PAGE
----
GA likewise can pin-point where visitors are located on the globe and what site brought them to my posts. This is how I was able to do my previous analysis on visitors from one particular post on a blog site.

I agree with Tony that your blog is
specialised but I also find that is a feature of the posts of most edubloggers.

Your parallel about online courses and creating trust is a good one and I agree with you on this.

Thanks for the tips on watching the times. So far I haven't found a pattern with that, but there's time enough yet. I've only just started monitoring and haven't built up enough of my commentsphere yet to be more sure of what's significant about a blip in a stats graph and what's not. I'll be watching out for that.

C'est la vie about la Française, Virginia! Your French can't be worse than mine!

Ka kite

diane said...


I love Google Analytics: I'm fascinated by the traffic on my blog and readers' choices of which posting to access.

Re. personality, I believe that my writing and the images I select do paint an accurate picture of who I am.

I am careful to use a reasonably "accurate" icon, because in my mind I will one day meet my online friends and colleagues - as I did at NECC08 - and I want to as be recognizable f2f as I am virtually.

The online world is a relatively new environment for me. I revel in the opportunity to share my thoughts, make connection, and extend my understanding of the possibilities of life in this new millennium.

And how else would I have met you '-)

Ken Stewart said...

Very interesting thoughts. I am always interested in seeing what conclusions new bloggers come to. Being only a few months ahead of you in the blogging world, I can appreciate the learning curve it takes to "ramp up".

Relationships are a strange thing, especially online. Most people present who they are via their writing and posting, that is why they have come to the online community - to express themselves.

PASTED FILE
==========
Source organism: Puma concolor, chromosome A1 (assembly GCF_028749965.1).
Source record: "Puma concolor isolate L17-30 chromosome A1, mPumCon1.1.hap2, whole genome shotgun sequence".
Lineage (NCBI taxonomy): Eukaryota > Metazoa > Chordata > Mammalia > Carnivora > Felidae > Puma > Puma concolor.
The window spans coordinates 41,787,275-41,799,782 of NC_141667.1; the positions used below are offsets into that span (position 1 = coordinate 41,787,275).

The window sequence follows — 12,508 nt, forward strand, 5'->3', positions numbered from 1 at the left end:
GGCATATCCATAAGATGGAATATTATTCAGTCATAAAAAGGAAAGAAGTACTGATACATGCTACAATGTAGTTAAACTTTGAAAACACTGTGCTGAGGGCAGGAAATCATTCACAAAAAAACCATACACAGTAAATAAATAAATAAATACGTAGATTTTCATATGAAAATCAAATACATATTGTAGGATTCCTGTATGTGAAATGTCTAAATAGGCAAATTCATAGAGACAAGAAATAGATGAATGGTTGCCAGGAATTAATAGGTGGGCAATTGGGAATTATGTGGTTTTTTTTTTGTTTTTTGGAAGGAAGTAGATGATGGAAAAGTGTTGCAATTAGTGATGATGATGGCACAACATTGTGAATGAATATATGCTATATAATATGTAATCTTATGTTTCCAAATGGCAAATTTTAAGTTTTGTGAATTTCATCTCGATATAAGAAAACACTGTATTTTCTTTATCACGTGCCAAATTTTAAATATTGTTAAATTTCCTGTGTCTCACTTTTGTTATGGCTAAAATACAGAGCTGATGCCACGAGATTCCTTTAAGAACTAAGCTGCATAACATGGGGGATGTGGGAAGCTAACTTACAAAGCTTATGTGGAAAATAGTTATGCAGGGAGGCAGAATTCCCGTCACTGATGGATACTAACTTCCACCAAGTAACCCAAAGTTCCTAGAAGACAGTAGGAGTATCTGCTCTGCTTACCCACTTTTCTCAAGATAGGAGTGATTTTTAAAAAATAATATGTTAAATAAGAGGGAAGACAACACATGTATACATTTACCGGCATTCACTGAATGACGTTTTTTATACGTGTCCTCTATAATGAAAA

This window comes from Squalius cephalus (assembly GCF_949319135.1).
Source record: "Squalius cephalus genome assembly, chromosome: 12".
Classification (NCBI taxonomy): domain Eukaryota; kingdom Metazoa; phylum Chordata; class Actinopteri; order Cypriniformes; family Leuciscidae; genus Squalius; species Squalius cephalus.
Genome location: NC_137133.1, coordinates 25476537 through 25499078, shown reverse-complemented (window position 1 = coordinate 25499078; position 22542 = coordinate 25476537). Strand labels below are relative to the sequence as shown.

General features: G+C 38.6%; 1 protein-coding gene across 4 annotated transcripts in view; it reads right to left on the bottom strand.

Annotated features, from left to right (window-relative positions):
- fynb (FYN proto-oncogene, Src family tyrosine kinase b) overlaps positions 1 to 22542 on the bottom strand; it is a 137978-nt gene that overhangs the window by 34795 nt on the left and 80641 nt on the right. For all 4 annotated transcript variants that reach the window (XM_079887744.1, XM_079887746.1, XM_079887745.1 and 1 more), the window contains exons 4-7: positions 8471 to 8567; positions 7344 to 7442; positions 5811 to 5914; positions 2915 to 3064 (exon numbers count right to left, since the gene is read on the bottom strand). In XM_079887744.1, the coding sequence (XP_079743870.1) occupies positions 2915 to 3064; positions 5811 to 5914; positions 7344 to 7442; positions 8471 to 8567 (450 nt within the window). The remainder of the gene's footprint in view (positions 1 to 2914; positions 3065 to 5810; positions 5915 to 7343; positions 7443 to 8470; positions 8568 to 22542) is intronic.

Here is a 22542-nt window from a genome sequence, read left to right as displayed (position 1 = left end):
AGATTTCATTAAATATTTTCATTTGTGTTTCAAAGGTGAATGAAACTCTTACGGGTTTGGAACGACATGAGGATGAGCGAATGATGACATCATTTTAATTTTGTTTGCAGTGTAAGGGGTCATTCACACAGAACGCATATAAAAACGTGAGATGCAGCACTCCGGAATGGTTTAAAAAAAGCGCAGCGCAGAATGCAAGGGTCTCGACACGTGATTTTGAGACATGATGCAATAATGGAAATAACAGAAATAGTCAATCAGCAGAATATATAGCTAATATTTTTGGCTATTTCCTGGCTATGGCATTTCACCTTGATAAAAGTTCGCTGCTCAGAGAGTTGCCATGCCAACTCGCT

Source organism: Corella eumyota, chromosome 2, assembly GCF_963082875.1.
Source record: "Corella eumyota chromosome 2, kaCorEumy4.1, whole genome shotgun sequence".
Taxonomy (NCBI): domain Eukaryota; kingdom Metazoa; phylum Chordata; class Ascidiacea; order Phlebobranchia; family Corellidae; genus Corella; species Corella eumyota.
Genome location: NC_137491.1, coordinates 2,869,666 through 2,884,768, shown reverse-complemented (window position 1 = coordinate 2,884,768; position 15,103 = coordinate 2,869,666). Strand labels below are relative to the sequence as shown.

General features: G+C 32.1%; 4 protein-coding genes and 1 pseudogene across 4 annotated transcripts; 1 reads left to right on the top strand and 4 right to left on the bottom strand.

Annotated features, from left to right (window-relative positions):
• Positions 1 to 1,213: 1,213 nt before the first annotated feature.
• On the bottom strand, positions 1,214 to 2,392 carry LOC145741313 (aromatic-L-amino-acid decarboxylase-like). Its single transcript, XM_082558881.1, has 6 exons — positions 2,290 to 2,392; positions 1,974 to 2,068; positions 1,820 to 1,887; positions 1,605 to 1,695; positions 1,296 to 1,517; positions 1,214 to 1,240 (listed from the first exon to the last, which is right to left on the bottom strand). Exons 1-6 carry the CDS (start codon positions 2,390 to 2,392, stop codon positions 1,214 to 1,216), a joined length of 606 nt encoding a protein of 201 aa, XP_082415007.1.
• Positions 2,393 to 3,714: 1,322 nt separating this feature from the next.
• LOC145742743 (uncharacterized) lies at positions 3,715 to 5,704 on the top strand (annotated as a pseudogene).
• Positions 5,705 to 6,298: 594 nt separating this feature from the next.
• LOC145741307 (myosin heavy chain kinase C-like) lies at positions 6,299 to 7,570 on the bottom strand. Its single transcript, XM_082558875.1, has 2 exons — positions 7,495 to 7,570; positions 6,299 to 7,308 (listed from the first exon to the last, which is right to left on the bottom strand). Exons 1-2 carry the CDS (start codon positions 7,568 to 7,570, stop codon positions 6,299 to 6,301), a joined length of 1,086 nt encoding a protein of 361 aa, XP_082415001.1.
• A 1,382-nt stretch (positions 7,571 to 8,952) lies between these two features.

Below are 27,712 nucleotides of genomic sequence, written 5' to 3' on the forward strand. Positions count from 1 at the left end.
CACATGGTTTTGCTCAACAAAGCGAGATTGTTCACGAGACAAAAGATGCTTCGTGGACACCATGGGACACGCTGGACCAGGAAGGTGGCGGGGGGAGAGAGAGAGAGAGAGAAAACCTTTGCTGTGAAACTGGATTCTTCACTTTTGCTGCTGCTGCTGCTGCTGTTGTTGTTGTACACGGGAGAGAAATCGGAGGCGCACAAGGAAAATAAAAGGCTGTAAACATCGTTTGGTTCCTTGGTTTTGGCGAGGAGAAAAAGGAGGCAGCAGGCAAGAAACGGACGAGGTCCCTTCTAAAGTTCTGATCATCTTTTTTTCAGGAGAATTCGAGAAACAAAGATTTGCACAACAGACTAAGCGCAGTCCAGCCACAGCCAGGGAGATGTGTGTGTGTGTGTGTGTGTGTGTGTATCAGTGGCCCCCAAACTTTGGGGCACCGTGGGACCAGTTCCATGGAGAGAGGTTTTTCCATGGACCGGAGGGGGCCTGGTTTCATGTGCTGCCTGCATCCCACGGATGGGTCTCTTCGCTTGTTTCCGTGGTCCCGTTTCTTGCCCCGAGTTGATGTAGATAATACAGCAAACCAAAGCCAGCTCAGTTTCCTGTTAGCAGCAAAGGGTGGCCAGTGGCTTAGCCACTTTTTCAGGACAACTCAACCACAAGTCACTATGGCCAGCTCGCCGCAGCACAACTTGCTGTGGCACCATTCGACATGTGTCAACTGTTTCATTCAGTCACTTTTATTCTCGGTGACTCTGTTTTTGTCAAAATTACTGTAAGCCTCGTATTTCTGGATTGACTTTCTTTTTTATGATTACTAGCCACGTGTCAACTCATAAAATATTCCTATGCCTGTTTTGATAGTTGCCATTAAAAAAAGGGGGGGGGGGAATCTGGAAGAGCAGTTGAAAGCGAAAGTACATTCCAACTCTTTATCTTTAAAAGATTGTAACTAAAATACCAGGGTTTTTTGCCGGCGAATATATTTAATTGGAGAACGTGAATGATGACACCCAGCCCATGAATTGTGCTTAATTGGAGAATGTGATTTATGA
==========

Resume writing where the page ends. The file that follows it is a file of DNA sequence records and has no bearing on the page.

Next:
However, there are those out there that keep their true selves hidden, and enjoy the role playing. I have not become prominent enough, nor would I like to, in order to attract what most refer to as the 'trolls' and 'haters'.

As I follow some of the more popular blogs and their comments, I see some of these from time to time and do not understand why some people are so miserable with their life - or worse I suppose - so ignorant within their life.

Blogger In Middle-earth said...

Tēnā koe Diane!

Delighted to meet up with you again. I think that the chance of you and I meeting for the first time f2f (rather than through blogging) would be less than one in a million.

But your point about meeting up with edubloggers (at conferences - where else?) is a good one and the interests that we share bring a higher likelihood of us meeting, principally because of organised conferences.

Ka kite
Catch ya later

Blogger In Middle-earth said...

Kuhu mai Ken!
Kia ora Diane!

@Ken - I presume your comment refers to Diane's? I agree with you about the fascinating way people can keep their personality from their blog.

@Diane - I tend to feel that I'm like you, that what I (try) to reflect in posts and comments is who I am as a (f2f) person, not some avatar-like character that I try to live up to in the blogosphere. But the more I learn about kids and adults on the Net, the more I learn that a substantial proportion who interact through that medium keep a huge part of their personality hidden.

I have to say that I can see, perhaps, why some would want to do that. Maybe to get some release from who they are, maybe to just have hilarious fun as they might do at a charades party, maybe just to see what difference it makes to become someone who (they think) is different from themselves.

I'm not suggesting that it is necessarily a personality defect that makes them want to be someone different on the Net. As you say, Ken, role playing - Net charades if you like.

Thank you both for dropping round. I enjoy the conversation!

Ka kite

Anonymous said...

Hi Ken,
You ask some intriguing questions. I find that I return to blogs that are written by authors who I can imagine as people - because they write with their name, post their pictures, write about their dreams and fears... and that is how I write in my blog, it is very much about my dreams and fears around teaching and education.

Blogger In Middle-earth said...

Kia ora Tracy!

Thanks for dropping by. Your opinion is much appreciated. I agree with what you say about identity. Being able to put a name to a person would certainly help with that.

I think that writing about dreams and fears is often something that people find difficult to do. It was only when I began writing verse (ca 1990) that I found it easier to write about these emotions. I suppose any inhibition in this regard tends to hide part of the personality too.

Thanks for making me think more about this aspect of portraying the self.

Ka kite anō